Shifting sands: We continue to build and live along the N.C. coast, but should we?
R.J. Lehmann is a senior fellow at R Street, a nonprofit, nonpartisan, public policy research organization. Lehmann says people need to understand the full risk of developing in high-risk zones, such as on the coast or in floodplains. Government insurance programs, such as the National Flood Insurance Program and the state’s Beach Plan, can distort risk for property owners.
When the market is able to fully consider risk, the price will signal whether building in certain areas is worth it, Lehmann said.
“I think we get a little ahead of ourselves when we talk about retreat. The first thing we have to do is stop providing incentives to build in those places in the first place,” Lehmann said. “First, do no harm. Then, we can move on to the next phase of what to do with people who are there now.”
The availability of coverage with the National Flood Insurance Program, zoning and land use regulations that don’t acknowledge the level of risk, as well as outdated flood maps, contribute to the perception that certain places are safe for development. North Carolina’s flood maps are up to date, but, Lehmann said, developers don’t always consider them when deciding where to build.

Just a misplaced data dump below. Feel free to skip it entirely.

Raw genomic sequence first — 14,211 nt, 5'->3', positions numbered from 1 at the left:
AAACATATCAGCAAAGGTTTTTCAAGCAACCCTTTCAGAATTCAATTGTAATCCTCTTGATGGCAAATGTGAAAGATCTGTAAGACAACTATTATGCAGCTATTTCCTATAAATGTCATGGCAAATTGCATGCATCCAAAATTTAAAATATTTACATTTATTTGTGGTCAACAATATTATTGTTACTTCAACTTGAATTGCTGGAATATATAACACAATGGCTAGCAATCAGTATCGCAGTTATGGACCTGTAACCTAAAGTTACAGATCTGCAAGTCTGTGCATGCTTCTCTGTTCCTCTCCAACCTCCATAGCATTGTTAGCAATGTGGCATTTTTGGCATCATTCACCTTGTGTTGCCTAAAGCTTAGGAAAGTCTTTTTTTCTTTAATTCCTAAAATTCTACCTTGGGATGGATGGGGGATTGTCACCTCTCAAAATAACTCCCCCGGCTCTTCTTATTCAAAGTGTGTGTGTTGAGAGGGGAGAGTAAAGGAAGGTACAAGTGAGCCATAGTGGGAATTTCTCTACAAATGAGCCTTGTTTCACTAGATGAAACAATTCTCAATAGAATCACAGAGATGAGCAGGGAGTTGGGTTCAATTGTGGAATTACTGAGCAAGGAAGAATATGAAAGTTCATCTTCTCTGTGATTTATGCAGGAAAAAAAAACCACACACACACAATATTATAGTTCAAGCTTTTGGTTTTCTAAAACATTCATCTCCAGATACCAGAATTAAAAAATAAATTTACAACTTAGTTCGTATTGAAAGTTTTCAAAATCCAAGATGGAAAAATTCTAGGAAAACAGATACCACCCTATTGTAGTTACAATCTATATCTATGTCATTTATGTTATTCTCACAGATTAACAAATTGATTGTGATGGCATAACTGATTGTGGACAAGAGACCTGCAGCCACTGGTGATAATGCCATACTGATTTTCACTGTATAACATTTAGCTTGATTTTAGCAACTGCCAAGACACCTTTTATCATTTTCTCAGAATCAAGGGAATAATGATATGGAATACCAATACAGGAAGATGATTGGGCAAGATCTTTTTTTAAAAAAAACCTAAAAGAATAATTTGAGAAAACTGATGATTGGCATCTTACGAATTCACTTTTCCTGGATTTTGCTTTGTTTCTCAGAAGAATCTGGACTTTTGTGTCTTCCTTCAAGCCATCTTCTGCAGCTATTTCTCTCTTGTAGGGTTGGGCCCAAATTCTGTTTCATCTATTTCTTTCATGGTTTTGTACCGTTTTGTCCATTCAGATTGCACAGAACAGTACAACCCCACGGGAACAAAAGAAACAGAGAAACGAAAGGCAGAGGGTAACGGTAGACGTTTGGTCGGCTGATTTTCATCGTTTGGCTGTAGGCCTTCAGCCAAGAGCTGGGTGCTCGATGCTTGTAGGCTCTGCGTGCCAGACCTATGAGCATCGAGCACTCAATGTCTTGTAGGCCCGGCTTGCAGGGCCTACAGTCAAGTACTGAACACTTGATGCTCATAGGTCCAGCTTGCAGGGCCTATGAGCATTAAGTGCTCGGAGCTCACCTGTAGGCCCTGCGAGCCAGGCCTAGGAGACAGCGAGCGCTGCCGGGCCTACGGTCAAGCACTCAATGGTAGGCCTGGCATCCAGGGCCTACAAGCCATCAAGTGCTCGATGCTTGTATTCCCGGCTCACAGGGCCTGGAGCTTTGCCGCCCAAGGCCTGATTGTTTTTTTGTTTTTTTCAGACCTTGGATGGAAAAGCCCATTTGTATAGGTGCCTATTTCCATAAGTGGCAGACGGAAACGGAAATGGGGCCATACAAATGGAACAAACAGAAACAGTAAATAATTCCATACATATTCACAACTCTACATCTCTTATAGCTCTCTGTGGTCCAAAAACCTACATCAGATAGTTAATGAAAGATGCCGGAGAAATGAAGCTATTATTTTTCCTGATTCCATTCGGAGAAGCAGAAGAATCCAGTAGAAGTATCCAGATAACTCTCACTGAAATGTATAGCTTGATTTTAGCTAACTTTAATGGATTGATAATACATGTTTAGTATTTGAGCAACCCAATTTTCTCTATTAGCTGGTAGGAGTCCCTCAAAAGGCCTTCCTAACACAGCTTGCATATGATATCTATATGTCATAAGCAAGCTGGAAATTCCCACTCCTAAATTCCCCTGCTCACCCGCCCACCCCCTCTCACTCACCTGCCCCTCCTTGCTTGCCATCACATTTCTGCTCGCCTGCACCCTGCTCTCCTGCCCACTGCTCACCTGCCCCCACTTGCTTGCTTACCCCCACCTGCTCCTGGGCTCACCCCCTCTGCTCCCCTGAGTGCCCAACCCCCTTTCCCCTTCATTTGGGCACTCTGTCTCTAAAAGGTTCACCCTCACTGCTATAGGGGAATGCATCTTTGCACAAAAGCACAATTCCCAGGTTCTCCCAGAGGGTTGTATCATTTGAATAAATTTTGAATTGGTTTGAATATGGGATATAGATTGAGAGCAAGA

“There are any number of tools that will have to be implemented to deal with this problem,” Lehmann said. “I prefer using those tools that align the market with the proper incentives, so if the market can accommodate risk through insurance and incentives to build stronger and more resilient structures, that is always going to be the preference.
“There are some communities that have multiple, repetitive, severe losses that should be targeted for some kind of change, whether that’s buyouts or mitigation,” Lehmann said. “But you have to be cautious. It’s a powerful tool, and the government shouldn’t use it recklessly. It should be used wisely.”